In contrast to the promotion pathways, enabling pathways determine the activity of repressors of the floral pathway integrators (Fig. 1, Table 2). The expression of the floral repressor FLC is regulated by several independent pathways. FLC is upregulated by a number of genes, including FRIGIDA (FRI), and is downregulated by prolonged periods of cold, a process known as vernalization. In temperate environments, the long period of cold temperature experienced over the winter can promote flowering, aligning reproductive development with spring and summer conditions. Once acquired, the vernalized state is `remembered' by the plant during subsequent growth, suggestive of an epigenetic basis. Several proteins, classified as the autonomous promotion pathway, act in parallel to vernalization and also repress FLC (Table 1). The autonomous pathway was named because of its lack of involvement in either the photoperiodic- or gibberellin-promotive floral pathways. This review focuses on recent work addressing the control of FLC expression in response to the prolonged periods of cold experienced during vernalization. Chromatin regulation and RNA processing have emerged as key mechanisms that modulate expression of the floral repressor FLC. We will speculate on how the different pathways controlling FLC expression may be integrated at the molecular level.
The floral repressor, FLC
FLC is a MADS-box transcriptional repressor, expressed predominantly in shoot and root apices and vasculature, that quantitatively represses flowering by repressing the floral pathway integrators (Michaels and Amasino, 1999; Sheldon et al., 1999; Michaels and Amasino, 2001). The mechanism by which it does this is not well understood, although a MADS-box binding site within the promoter of SOC1 is required (Hepworth et al., 2002).
Natural Arabidopsis accessions vary in their requirement for a vernalization treatment before flowering. Accessions are isogenic Arabidopsis backgrounds collected from a single location and maintained in a seed bank. Rapid cycling accessions, such as the laboratory strains Columbia and Landsberg erecta, flower early without a vernalization treatment. By contrast, many wild accessions flower much later, unless they receive a vernalization treatment; these are termed winter annual backgrounds (Fig. 2). Allelic variation at FLC contributes to natural variation in vernalization requirement, with weak alleles leading to a rapid-cycling habit (Fig. 2) (Michaels et al., 2003; Gazzani et al., 2003). Interestingly, the phenotypes of plants with naturally occurring weak FLC alleles appear to be caused by changes in the regulation of expression rather than alterations of protein function. The rapid-cycling Landsberg erecta and Da accessions contain FLC alleles with independent transposon insertions within the large FLC intron 1 (Michaels et al., 2003; Gazzani et al., 2003). Sequences important for FLC regulation and expression have been mapped to this intron, which may account for the effects of these insertions (Sheldon et al., 2002; He et al., 2003).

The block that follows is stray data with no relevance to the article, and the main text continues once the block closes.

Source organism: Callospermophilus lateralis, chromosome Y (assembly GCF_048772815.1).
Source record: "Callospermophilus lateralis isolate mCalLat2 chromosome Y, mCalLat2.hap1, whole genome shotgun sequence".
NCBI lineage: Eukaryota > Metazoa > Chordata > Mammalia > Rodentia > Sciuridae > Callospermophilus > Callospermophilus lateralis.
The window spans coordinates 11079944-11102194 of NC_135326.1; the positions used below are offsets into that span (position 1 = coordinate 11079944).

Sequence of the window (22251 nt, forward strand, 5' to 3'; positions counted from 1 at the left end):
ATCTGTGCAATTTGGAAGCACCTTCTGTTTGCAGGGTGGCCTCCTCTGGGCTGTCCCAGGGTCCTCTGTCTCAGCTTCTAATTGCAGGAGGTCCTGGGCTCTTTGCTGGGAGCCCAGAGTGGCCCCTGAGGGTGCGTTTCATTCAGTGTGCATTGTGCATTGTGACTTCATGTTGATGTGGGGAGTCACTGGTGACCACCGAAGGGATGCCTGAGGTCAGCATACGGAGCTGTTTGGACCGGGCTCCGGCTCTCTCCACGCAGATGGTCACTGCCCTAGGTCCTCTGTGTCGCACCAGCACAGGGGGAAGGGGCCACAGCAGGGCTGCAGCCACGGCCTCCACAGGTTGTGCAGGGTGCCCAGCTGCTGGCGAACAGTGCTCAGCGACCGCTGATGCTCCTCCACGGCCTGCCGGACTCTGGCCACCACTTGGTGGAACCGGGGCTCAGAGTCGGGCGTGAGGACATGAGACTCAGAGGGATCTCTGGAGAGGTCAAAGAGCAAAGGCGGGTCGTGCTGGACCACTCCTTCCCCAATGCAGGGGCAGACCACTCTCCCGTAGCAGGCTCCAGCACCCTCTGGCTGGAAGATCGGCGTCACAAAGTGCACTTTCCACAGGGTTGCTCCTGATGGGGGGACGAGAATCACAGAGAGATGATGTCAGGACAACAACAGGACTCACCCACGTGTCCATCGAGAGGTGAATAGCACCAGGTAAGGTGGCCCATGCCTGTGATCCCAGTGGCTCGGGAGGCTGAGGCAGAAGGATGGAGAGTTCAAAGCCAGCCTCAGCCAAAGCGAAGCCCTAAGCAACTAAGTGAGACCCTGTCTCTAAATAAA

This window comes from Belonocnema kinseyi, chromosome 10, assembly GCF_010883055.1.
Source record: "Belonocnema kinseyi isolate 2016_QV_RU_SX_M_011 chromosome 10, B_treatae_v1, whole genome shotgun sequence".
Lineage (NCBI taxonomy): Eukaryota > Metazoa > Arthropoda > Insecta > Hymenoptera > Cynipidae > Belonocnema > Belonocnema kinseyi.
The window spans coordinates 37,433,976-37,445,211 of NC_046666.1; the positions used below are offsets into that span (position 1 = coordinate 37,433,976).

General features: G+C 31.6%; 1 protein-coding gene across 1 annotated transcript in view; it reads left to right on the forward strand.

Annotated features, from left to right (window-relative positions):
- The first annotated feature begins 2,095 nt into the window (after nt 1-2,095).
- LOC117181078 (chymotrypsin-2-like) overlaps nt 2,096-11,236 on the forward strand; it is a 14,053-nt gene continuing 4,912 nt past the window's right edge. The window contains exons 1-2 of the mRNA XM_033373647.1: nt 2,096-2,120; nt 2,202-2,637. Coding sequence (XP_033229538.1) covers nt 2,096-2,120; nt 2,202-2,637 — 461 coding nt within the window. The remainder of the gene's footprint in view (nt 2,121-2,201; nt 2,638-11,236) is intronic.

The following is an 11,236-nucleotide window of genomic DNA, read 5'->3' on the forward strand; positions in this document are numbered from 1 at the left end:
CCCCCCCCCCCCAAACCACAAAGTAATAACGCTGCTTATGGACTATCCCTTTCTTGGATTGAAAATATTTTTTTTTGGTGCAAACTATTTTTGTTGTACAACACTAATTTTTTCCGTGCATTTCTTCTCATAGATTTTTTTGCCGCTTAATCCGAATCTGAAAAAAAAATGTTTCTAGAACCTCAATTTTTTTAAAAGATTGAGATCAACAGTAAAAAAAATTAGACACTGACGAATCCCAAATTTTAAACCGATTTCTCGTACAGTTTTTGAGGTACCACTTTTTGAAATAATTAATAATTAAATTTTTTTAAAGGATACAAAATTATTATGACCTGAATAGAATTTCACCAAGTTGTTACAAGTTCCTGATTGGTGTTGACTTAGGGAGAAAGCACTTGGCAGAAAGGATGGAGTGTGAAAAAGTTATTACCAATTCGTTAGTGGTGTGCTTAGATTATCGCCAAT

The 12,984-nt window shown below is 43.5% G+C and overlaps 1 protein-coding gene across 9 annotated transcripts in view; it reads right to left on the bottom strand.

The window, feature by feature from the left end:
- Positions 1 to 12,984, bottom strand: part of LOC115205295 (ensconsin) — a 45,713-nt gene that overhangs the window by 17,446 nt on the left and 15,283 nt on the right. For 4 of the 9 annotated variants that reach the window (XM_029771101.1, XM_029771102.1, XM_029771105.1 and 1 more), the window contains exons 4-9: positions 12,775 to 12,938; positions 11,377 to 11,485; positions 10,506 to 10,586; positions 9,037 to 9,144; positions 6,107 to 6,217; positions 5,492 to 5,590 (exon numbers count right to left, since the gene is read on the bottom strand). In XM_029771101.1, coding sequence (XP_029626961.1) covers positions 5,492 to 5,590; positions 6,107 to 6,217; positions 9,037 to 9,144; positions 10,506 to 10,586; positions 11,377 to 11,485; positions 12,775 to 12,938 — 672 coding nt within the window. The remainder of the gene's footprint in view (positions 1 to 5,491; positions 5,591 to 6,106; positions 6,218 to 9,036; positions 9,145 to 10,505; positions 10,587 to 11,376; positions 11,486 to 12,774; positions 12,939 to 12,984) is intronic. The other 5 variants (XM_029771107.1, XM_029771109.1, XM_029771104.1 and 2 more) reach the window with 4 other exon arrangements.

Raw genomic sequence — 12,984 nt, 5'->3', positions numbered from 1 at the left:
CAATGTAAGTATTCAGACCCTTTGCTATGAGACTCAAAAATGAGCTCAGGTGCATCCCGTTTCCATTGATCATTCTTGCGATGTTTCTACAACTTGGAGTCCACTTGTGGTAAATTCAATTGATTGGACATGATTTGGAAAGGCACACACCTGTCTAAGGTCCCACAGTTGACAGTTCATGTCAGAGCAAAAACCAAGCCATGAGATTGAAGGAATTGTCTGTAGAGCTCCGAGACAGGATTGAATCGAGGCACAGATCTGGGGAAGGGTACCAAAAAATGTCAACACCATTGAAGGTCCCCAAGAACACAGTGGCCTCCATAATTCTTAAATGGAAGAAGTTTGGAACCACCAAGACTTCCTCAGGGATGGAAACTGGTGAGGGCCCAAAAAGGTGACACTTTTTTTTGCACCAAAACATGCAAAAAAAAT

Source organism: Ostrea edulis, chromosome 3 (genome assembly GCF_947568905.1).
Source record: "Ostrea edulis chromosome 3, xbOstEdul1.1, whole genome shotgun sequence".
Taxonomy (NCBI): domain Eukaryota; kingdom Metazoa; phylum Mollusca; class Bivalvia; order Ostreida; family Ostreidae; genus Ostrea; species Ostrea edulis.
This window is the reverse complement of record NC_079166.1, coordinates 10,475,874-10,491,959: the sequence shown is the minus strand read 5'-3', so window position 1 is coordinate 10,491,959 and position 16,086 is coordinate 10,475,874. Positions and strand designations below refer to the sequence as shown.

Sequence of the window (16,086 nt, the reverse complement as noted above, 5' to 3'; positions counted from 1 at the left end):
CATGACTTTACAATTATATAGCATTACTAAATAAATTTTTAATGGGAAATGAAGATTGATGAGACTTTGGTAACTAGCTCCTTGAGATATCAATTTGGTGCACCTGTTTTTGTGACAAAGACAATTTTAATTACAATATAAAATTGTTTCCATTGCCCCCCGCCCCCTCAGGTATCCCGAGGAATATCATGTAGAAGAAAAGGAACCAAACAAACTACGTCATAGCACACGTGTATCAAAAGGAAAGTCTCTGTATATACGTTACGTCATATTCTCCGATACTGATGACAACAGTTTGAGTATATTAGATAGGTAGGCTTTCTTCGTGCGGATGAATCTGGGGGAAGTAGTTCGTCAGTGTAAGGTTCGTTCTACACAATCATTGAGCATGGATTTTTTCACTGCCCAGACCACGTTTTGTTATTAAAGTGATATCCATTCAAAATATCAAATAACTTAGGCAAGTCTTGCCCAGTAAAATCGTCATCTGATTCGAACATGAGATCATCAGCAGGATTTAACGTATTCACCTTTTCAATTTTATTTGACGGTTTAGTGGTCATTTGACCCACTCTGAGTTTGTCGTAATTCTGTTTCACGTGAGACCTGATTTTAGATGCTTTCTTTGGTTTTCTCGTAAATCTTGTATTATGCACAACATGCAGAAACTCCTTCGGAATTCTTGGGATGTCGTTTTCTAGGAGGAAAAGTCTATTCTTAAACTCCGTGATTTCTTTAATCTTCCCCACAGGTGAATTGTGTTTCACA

There are five close homologues of FLC in the Arabidopsis genome, and these are called MADS AFFECTING FLOWERING1 (MAF1) to MAF5 (Ratcliffe et al., 2003; Ratcliffe et al., 2001), with MAF1 also referred to as FLM (Scortecci et al., 2001) or AGL27 (Alvarez-Buylla et al., 2000). FLM is a floral repressor; however, it does not appear to be involved with the vernalization pathway (Scortecci et al., 2001). MAF2 is also a floral repressor and maf2 mutants show a pronounced vernalization response when subjected to short periods of cold that would not affect wild-type plants (Ratcliffe et al., 2003). MAF3 and MAF4 may act as floral repressors; however, the expression of MAF5 is increased by vernalization, so MAF5 may play an opposite role to FLC during vernalization (Ratcliffe et al., 2003).
Activation of FLC
A key activator of FLC expression is FRI (Fig. 1, Table 1). Pioneering genetic analysis performed by Klaus Napp-Zinn (University of Cologne) in the 1950s identified allelic variation at FRI as the major determinant of flowering-time variation between rapid-cycling and winter annual accessions. Active FRI alleles confer late flowering and a vernalization requirement for early-flowering (Napp-Zinn, 1955; Napp-Zinn, 1957). It is striking, given that so many genes regulate FLC, that the winter annual habit can be mapped as a single gene trait to FRI. FRI represses flowering by upregulating FLC RNA levels (Michaels and Amasino, 1999; Sheldon et al., 2000) and, consistent with this, loss of FLC function eliminates the ability of FRI to delay flowering (Michaels and Amasino, 2001) (Fig. 2). Map-based cloning of FRI revealed that it encodes a novel protein with coiled-coil domains, but gave no indication as to the mechanism by which it upregulates FLC (Johanson et al., 2000). Analysis of natural Arabidopsis accessions identified at least nine independent loss-of-function mutations in FRI (Gazzani et al., 2003; Johanson et al., 2000; Le Corre et al., 2002). Hence, evolution of the rapid-cycling growth habit in some strains of Arabidopsis may have evolved multiple times through the loss of FRI. Genetic analysis of natural variation in flowering time has also identified AERIAL ROSETTE1 (ART1) from the extremely late-flowering accession Sy-0; ART1 acts synergistically with FRI to upregulate FLC (Poduska et al., 2003).